Canadian Firm Helping Bahrain Censor the Web: Researchers

Canadian Firm Helping Bahrain Censor the Web: Researchers
Riot police run toward protesters to disperse an anti-government march in Daih, Bahrain, on Feb. 13, 2016, in the run-up to the fifth anniversary of Bahrain's Arab Spring uprising. Researchers say a Canadian company is helping block news and opposition websites in Bahrain. (AP Photo/Hasan Jamali)
The Canadian Press

LONDON—Researchers have identified a Canadian company at the centre of a small Arab nation's online censorship system—a finding that sits awkwardly with Ottawa officials' public support for digital freedoms.

Specialists from Internet watchdog Citizen Lab said in a report published Wednesday, Sept. 21, that web-filtering firm Netsweeper Inc. is helping block news and opposition websites in Bahrain, a Gulf Arab monarchy that has been wracked by unrest since pro-democracy protests were stifled there in 2011.

Citizen Lab director Ron Deibert said the discovery undermines Canadian leaders' forceful condemnations of online censorship.

"Canadian policymakers have been quite vocal about saying that this is wrong," he said. "Yet here we have a Canadian company that's doing precisely that."

Netsweeper, based in Guelph, Ont., did not return a call and other messages seeking comment. In 2011, a company spokesman was quoted as saying there was "no good conversation for us to have" about allegations of censorship.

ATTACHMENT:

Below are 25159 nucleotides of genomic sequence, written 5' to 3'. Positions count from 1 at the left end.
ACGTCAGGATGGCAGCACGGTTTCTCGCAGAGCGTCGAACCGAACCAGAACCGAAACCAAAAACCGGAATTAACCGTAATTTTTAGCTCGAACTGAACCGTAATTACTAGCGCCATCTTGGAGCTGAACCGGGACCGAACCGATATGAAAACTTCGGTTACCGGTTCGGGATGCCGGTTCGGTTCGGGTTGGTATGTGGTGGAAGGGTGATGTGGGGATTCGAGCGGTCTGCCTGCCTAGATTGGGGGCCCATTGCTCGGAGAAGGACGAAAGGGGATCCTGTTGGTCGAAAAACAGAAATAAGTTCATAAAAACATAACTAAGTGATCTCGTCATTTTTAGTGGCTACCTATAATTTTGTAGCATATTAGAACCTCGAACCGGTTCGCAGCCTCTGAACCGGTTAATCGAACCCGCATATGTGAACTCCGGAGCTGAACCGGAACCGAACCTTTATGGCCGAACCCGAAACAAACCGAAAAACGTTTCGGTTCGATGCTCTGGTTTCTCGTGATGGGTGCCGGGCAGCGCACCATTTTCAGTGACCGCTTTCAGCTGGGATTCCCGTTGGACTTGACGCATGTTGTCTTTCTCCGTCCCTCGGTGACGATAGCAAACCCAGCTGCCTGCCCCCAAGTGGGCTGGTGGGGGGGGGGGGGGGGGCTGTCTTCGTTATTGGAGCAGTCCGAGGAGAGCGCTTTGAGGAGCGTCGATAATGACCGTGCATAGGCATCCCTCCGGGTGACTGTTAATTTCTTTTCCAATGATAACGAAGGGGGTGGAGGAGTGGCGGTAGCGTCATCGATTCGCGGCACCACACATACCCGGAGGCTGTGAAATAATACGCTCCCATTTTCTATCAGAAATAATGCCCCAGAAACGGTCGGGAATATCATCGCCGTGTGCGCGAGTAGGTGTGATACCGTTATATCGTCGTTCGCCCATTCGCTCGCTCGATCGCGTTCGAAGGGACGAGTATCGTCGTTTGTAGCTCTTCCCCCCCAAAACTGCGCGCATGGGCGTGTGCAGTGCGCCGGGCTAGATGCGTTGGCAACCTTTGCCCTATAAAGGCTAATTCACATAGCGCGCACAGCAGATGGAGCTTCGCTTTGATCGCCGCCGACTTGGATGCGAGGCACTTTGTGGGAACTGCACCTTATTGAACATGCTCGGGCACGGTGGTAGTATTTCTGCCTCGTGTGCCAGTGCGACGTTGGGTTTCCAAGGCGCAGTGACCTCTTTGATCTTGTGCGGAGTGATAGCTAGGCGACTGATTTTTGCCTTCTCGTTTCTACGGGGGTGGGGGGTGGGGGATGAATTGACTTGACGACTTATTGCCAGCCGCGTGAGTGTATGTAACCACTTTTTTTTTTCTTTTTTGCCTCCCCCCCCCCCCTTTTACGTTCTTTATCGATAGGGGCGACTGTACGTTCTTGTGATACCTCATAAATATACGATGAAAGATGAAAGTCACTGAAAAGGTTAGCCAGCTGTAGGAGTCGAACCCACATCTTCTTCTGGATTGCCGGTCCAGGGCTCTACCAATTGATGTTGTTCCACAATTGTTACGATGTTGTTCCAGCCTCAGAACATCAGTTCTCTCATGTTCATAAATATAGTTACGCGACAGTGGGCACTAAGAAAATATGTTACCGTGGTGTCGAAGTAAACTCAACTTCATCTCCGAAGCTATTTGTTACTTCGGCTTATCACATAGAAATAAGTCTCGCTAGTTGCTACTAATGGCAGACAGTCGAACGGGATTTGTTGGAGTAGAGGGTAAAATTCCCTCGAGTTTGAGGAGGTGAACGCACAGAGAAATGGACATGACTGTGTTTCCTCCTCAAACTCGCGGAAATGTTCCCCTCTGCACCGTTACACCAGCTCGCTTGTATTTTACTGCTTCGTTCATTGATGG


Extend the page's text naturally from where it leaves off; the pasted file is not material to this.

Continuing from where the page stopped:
Citizen Lab said the banned Bahraini sites include ones run by opposition and human rights groups as well as sites critical of Islam. Gambling and pornography sites were also blocked.

Netsweeper's suspected role as Bahrain's censorship provider first came to light after the firm appeared to win a contract for a "national website filtering solution" earlier this year. Researchers at Citizen Lab said they confirmed the company's role there by scouring Bahrain's Internet space for Netsweeper installations and trying to access blocked sites from a server in the country.

Canadian government officials, who are promoting an upcoming Dubai trade show Netsweeper is supposed to attend, said in a statement that while they could not comment on specific companies, "we expect Canadian businesses to operate lawfully and according to Canadian values."

Based at the University of Toronto's Munk School of Global Affairs, Citizen Lab has made a specialty of exposing the companies behind surveillance and censorship in the Middle East and beyond. It has been tracking Netsweeper's work for years.

From The Canadian Press

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